Two years ago, the administration of former U.S. president Barack Obama lifted a ban on transgender personnel serving openly in the military – forbidding U.S. soldiers from being “involuntarily separated, discharged or denied reenlistment” on the basis of their sexual identity.
“Our mission is to defend this country, and we don’t want barriers unrelated to a person’s qualification to serve preventing us from recruiting or retaining the soldier, sailor, airman or Marine who can best accomplish the mission,” then-U.S. secretary of defense Ash Carter said at the time.
U.S. president Donald Trump has repeatedly sought to reinstate the transgender ban, although his efforts have been unanimously blocked in the federal court system.
Earlier this week Trump petitioned the U.S. supreme court to get involved, arguing the reinstatement of the ban “involves an issue of imperative public importance: the authority of the U.S. military to determine who may serve in the nation’s armed forces.”
We agree with him on the “imperative” part … however we disagree with the ban.
In December of 2015, this news outlet addressed the question of whether women should serve in combat after the defense department opened more than 220,000 military positions – including ground combat roles – to female applicants.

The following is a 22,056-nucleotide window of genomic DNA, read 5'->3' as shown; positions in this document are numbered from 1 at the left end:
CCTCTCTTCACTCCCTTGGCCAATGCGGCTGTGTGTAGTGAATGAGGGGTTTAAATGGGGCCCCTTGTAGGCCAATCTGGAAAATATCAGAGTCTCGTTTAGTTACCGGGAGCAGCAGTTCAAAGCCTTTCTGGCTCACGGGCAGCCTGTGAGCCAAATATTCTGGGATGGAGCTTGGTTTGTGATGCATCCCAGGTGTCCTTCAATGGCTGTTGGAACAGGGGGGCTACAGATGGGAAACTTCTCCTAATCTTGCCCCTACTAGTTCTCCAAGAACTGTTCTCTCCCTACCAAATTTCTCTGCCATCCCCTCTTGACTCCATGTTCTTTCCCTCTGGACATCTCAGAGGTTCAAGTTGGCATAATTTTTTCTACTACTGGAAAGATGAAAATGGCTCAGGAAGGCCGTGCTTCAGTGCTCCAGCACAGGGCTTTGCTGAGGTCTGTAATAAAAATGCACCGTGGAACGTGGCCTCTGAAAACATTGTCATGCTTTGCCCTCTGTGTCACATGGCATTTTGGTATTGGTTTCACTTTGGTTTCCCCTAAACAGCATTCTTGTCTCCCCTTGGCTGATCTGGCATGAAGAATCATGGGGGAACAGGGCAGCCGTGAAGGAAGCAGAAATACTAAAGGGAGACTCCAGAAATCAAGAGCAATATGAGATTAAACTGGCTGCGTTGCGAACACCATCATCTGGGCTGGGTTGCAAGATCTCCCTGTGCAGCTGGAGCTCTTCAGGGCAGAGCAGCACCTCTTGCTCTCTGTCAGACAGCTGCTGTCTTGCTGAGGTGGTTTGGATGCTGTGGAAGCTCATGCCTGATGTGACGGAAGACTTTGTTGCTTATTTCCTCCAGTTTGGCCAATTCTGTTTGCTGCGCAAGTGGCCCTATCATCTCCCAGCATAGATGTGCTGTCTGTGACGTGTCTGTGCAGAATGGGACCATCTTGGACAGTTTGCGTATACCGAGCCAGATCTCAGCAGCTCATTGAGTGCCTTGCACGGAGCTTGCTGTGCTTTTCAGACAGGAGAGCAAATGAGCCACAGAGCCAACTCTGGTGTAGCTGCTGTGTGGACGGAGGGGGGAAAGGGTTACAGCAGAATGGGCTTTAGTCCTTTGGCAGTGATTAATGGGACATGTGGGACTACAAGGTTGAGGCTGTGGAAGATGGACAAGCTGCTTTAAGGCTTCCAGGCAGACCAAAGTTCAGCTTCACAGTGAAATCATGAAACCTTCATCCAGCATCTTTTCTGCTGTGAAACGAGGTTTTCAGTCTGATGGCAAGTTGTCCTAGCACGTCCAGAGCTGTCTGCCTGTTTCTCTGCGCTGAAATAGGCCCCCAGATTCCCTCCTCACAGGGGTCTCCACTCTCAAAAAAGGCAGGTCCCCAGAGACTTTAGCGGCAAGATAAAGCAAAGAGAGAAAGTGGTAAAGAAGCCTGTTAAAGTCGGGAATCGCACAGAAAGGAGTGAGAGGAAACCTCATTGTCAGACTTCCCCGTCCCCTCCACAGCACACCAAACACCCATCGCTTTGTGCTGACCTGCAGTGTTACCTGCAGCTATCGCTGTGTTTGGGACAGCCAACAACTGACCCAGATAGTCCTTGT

“If an individual completes the training required for a particular military job – and is deemed capable of performing that job by his or her superiors – then they should not be prohibited from doing the job on the basis of their gender,” we wrote.
Seems only logical this same standard should apply to everyone, correct?
Indeed … anything less strikes us as hypocritical.
As we have said on multiple occasions in the past we are less concerned with the race/ gender/ orientation/ identification of the individuals who comprise our armed forces (again, assuming everyone has passed the training) and more concerned with where they get deployed.
In our view, America’s perpetual warmongering is the real danger to national security … not the alleged lack of “unit cohesion” brought about by the diversification of the enlisted ranks.
“Unit cohesion” seems irrelevant to us as long as everyone is capable, trained and following orders … although we would certainly open the floor to readers who have served in combat to offer their perspectives on the matter.
What do you think? Should transgenders be allowed to serve in our military? Vote in our poll and post your thoughts in our comments section below …
Should transgenders be allowed to serve in the U.S. military?
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